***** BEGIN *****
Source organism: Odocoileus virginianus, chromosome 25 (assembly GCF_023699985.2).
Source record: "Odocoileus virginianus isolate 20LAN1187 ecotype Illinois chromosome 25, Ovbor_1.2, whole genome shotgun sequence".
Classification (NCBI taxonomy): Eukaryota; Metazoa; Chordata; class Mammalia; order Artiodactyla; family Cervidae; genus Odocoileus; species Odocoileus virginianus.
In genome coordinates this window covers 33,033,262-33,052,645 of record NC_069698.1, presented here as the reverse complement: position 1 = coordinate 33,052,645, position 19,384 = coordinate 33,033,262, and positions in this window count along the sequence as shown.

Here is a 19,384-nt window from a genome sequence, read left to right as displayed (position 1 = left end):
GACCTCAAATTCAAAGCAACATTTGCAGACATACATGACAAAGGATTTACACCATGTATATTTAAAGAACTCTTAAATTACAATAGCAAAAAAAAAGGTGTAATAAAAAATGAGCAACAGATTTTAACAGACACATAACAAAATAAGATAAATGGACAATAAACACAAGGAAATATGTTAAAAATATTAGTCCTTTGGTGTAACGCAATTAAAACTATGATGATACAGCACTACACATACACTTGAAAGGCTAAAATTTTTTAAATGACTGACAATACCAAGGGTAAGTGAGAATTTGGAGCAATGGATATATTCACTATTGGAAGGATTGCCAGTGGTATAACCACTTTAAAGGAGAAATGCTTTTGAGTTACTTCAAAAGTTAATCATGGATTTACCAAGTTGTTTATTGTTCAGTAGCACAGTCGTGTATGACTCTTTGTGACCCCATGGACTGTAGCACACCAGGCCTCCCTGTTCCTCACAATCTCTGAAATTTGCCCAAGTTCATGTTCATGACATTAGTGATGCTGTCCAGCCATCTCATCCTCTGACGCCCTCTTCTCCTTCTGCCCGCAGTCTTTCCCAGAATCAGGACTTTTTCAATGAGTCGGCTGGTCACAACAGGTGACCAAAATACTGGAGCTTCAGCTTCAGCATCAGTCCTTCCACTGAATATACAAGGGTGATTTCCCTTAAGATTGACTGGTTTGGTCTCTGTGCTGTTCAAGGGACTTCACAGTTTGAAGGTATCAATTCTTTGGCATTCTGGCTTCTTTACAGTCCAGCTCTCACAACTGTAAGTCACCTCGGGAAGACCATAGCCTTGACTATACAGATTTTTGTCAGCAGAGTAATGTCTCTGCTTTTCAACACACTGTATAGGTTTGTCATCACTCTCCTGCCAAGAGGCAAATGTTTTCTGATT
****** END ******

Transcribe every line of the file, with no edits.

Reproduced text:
Source organism: Odocoileus virginianus, chromosome 25 (assembly GCF_023699985.2).
Source record: "Odocoileus virginianus isolate 20LAN1187 ecotype Illinois chromosome 25, Ovbor_1.2, whole genome shotgun sequence".
Classification (NCBI taxonomy): Eukaryota; Metazoa; Chordata; class Mammalia; order Artiodactyla; family Cervidae; genus Odocoileus; species Odocoileus virginianus.
In genome coordinates this window covers 33,033,262-33,052,645 of record NC_069698.1, presented here as the reverse complement: position 1 = coordinate 33,052,645, position 19,384 = coordinate 33,033,262, and positions in this window count along the sequence as shown.

Here is a 19,384-nt window from a genome sequence, read left to right as displayed (position 1 = left end):
GACCTCAAATTCAAAGCAACATTTGCAGACATACATGACAAAGGATTTACACCATGTATATTTAAAGAACTCTTAAATTACAATAGCAAAAAAAAAGGTGTAATAAAAAATGAGCAACAGATTTTAACAGACACATAACAAAATAAGATAAATGGACAATAAACACAAGGAAATATGTTAAAAATATTAGTCCTTTGGTGTAACGCAATTAAAACTATGATGATACAGCACTACACATACACTTGAAAGGCTAAAATTTTTTAAATGACTGACAATACCAAGGGTAAGTGAGAATTTGGAGCAATGGATATATTCACTATTGGAAGGATTGCCAGTGGTATAACCACTTTAAAGGAGAAATGCTTTTGAGTTACTTCAAAAGTTAATCATGGATTTACCAAGTTGTTTATTGTTCAGTAGCACAGTCGTGTATGACTCTTTGTGACCCCATGGACTGTAGCACACCAGGCCTCCCTGTTCCTCACAATCTCTGAAATTTGCCCAAGTTCATGTTCATGACATTAGTGATGCTGTCCAGCCATCTCATCCTCTGACGCCCTCTTCTCCTTCTGCCCGCAGTCTTTCCCAGAATCAGGACTTTTTCAATGAGTCGGCTGGTCACAACAGGTGACCAAAATACTGGAGCTTCAGCTTCAGCATCAGTCCTTCCACTGAATATACAAGGGTGATTTCCCTTAAGATTGACTGGTTTGGTCTCTGTGCTGTTCAAGGGACTTCACAGTTTGAAGGTATCAATTCTTTGGCATTCTGGCTTCTTTACAGTCCAGCTCTCACAACTGTAAGTCACCTCGGGAAGACCATAGCCTTGACTATACAGATTTTTGTCAGCAGAGTAATGTCTCTGCTTTTCAACACACTGTATAGGTTTGTCATCACTCTCCTGCCAAGAGGCAAATGTTTTCTGATT